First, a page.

Forget Rules, Follow Principles

http://www.freeimages.com/photo/1209888 http://www.freeimages.com/photo/936476 http://www.freeimages.com/photo/787898Split infinitives.

“That” vs. “which.”

Punctuation inside or outside the quotes or parentheses?

One space or two after a period?

Rules regarding writing are nearly infinite. The Chicago Manual of Style outweighs my youngest child (and, perhaps, my first car.)

Rules are important.

Except when they’re not.

And that’s why principles trump rules.

If you are writing a technical manual, legislation, or medical procedures, you should adhere strictly to the rules.

If you’re writing for your own fans, your chosen audience, it’s far more important to consistently follow a set of principles.

Sentence fragments? Part of my style, now and forever. If your genre or personal style leans toward greater formality, ask yourself for a real good reason before you confuse your readers with what might appear to be sloppiness.

The emotional impact of my writing, fiction or non-fiction, depends much on matching my speaking style. My live presentations tend toward, er, liveliness. (One of Best Beloved’s tasks is to touch my elbow when she sees folks in the audience looking frightened instead of engaged.) I blurt half-sentences and stomp my foot sometimes.

You’ll never remember everything I try to teach in one of my classes, but if you go home inflamed with passion to implement the bits you do remember, we both win. My goal is to infuse passion, not just knowledge.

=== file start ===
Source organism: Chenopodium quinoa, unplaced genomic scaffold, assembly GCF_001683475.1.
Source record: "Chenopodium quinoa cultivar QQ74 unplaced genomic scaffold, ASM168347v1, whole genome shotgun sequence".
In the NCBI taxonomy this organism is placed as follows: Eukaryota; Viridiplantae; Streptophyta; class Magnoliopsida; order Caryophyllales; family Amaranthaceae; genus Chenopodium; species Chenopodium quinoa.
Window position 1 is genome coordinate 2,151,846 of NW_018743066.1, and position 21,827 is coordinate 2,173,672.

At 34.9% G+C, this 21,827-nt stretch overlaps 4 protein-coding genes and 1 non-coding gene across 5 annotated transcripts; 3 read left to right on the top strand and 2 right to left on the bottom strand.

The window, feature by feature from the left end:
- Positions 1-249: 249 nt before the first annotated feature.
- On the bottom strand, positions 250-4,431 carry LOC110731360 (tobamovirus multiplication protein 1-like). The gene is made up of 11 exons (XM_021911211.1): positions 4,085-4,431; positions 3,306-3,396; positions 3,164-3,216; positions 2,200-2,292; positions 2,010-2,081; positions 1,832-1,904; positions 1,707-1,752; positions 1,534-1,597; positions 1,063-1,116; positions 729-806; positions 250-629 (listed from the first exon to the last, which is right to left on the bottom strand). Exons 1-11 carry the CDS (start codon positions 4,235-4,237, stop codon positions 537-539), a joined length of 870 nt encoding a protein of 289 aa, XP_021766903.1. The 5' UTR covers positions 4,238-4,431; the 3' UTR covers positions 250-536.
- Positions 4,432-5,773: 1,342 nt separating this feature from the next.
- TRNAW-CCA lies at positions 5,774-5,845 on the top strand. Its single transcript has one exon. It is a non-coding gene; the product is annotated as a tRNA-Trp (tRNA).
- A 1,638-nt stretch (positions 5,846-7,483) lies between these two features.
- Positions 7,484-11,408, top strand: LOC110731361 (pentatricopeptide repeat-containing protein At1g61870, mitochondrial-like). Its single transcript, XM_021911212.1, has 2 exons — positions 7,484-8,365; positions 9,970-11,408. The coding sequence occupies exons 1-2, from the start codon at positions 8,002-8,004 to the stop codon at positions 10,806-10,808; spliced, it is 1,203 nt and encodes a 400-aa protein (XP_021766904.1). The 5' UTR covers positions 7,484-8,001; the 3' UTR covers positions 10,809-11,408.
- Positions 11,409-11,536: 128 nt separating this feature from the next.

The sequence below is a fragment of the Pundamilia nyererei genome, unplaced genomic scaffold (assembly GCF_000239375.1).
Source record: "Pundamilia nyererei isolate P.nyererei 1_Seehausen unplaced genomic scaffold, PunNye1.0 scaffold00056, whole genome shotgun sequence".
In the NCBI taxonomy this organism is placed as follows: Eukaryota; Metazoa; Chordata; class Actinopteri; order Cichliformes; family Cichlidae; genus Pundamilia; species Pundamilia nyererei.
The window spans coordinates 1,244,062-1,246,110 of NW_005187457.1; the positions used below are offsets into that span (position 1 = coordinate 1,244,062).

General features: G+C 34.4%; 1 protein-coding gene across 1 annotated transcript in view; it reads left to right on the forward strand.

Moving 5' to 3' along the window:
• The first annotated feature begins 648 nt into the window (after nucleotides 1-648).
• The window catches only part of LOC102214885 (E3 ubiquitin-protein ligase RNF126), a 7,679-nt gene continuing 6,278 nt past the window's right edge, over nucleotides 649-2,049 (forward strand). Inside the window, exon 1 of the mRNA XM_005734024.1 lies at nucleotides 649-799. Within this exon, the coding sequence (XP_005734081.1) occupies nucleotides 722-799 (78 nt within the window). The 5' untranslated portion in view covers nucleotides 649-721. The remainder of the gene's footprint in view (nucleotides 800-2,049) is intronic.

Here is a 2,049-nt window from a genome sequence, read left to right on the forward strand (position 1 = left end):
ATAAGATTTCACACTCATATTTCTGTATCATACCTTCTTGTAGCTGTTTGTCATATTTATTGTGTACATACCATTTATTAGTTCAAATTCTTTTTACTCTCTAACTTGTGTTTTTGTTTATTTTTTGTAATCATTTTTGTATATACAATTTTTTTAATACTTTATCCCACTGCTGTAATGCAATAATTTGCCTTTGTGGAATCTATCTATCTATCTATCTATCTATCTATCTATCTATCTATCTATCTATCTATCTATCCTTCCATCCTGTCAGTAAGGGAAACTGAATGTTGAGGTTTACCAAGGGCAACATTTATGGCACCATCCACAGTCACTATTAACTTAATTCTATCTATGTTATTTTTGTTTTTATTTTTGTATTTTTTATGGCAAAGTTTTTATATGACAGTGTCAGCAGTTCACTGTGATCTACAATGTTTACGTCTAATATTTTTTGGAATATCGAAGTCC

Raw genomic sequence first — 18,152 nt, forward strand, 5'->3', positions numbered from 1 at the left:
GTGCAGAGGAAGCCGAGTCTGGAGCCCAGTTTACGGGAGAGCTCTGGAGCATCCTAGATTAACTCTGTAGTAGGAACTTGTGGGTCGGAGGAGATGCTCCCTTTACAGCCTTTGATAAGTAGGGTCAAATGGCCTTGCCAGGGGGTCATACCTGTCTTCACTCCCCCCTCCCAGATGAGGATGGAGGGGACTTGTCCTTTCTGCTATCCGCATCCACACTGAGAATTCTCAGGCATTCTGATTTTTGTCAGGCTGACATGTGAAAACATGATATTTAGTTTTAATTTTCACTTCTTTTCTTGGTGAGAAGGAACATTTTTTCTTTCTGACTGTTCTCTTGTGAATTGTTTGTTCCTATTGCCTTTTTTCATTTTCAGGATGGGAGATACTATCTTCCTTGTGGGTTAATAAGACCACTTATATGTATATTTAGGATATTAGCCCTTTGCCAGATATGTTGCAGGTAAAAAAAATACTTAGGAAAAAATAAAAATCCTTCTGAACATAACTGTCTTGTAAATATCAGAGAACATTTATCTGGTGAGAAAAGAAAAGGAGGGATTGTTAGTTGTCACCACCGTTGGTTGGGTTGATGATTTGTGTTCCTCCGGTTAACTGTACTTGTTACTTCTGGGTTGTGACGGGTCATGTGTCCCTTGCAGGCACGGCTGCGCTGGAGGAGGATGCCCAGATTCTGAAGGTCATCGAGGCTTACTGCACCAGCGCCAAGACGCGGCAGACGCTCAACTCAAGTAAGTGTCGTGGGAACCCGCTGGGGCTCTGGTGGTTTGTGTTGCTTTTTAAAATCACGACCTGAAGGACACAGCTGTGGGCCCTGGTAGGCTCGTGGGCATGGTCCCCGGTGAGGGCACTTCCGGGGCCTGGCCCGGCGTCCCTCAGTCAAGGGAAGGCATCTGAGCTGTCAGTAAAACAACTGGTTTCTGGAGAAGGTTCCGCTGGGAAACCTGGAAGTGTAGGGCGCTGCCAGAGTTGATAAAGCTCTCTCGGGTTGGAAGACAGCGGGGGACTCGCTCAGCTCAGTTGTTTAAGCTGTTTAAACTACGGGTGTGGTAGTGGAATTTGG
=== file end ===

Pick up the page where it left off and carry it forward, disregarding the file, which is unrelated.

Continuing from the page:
Storytelling is all about the vicarious experience. Contrary to what Michael Crichton’s pale imitators think, vicarious experience is not about teaching your readers the structure of DNA so they really enjoy your novel about cloning gone wrong. It is about reaching down their throat and hauling up the terror they’d feel if they were watching a clone of their Best Beloved committing some heinous act.

You do not need data for a scene where your wife brutally murders someone to kick you in the gut.

Facts. data, rules: these are not the stuff of a vivid vicarious experience.

When your readers swallow the last page in a gulp, overwhelmed with emotions you gave them, they will forgive any trespass against the tyranny of a style manual.

2 thoughts on “Forget Rules, Follow Principles

  1. “… any trespass agains the tyranny of a style manual.” Hey, I resemble that remark! I agree at least three-quarters of the way with you (which is why I had you drawn and quartered). You should never let fussy matters of style, often arbitrary and tied to what’s vogue, put formality’s opaque curtain in front of the vividness of visceral writing.

    But you should also ensure that the grammar/construction/expression engine is finely tuned, so that any narrative bullets fired in an accelerating tale don’t shoot the reader (and thus the author) in the foot. Or in the participle.

    Hey, are you feeling better?

    1. In reverse order:

      Yup! Stiffness in the operated knee, but off the pain meds for two days, but tonight I can have an old vine zin with dinner, so there’s that.

      Getting it right is what’s important. Taking a reader out of the story is no way to deliver that vicarious experience. Poor spelling or grammar, confusing threads, unreal characters all must be quashed.

      Once again it is a matter of knowing the rules before one can safely break them. Only when my readers know my superior spelling skills can I toss out the sentence “Rules; ah’m agin’ ’em!” and not be pilloried. At least, not by my fans.

      “Formality’s opaque curtain” is a lovely phrase.

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